Might 'good architecture' and 'bad architecture' actually share a significant common ground in that neither architectures are easily defined? (That is, unless someone (here) can easily answer "what is bad architecture?")
Personally, I see neither good or bad architectures as being a problem, rather it is the global nimiety of mediocre architecture that I wish were extinct.
Perhaps the education of an architect should revolve around the teaching and learning of what is mediocre since the mediocre is probably the easiest to identify (given there's so much of it).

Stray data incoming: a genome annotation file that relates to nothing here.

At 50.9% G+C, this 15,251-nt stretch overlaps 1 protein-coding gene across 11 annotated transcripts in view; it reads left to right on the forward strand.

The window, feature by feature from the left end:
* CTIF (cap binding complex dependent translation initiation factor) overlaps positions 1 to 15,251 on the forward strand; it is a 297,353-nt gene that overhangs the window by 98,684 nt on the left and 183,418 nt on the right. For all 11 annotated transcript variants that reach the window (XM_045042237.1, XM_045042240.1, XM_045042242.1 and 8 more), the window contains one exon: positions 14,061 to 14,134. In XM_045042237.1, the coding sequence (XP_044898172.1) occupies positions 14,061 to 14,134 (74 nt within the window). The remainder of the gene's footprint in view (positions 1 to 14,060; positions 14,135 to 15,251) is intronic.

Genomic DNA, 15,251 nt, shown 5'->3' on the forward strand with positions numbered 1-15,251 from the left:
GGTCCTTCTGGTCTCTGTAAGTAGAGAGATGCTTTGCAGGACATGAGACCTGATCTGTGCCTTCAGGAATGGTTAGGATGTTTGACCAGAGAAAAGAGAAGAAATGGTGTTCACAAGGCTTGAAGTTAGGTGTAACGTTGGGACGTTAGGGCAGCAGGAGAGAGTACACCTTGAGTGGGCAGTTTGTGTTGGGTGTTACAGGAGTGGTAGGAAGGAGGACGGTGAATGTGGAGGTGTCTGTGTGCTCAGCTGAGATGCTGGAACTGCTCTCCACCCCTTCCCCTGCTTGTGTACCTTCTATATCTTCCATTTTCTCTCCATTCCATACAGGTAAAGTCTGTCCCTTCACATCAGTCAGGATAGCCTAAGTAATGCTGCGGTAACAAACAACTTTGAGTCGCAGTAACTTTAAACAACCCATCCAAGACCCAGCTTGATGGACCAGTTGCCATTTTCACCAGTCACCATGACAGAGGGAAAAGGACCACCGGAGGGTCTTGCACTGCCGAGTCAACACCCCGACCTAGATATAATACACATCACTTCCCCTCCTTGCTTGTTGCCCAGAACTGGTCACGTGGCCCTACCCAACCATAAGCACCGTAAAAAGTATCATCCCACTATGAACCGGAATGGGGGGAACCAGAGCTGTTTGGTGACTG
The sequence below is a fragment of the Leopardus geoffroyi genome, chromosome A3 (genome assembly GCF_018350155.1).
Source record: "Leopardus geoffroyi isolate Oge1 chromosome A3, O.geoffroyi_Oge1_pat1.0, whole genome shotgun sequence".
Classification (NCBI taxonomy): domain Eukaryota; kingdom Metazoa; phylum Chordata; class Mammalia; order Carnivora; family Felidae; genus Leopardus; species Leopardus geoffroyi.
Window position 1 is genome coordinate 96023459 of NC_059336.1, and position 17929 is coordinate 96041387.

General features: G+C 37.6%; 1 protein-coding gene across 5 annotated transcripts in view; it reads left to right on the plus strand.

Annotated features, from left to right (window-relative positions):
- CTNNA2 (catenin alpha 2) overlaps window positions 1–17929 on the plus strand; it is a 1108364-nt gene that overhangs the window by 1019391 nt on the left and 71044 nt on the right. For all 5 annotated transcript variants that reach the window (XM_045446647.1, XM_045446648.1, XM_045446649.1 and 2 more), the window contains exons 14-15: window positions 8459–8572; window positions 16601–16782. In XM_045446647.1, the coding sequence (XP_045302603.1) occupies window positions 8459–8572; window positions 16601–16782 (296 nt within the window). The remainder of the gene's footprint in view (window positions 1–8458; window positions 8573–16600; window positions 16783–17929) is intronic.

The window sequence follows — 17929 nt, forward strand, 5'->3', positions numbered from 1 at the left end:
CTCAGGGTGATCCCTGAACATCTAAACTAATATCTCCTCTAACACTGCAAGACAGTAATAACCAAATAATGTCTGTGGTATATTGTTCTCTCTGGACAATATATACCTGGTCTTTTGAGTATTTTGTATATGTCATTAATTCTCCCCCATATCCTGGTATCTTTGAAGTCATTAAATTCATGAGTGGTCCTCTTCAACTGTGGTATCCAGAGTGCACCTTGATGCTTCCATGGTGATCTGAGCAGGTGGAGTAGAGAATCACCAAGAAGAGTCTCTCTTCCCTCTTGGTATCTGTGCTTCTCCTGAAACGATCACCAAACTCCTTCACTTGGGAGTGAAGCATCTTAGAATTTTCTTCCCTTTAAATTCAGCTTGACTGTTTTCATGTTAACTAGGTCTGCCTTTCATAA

Then again, this conviction that 'the good' (and bad?) cannot be readily defined or identified might just be unwittingly producing an end result of abundant mediocrity.
Could the best architecture be the architecture that quietly disappears once it starts becoming mediocre?
see the UNITED STATES
Even in all its decaying glory, the SS UNITED STATES is nonetheless the most impressive feature of Philadelphia's waterfront today.
Images of the SS UNITED STATES inaugurate Tempobliviopolis.
I saw the SS UNITED STATES yesterday  while taking my brother to see it for what was his first time in 47 years. He and my parents came to the United States on the United States.
For some unknown reason, they were bumped all the way up to first class. I think it might be because they were obviously dressed the part.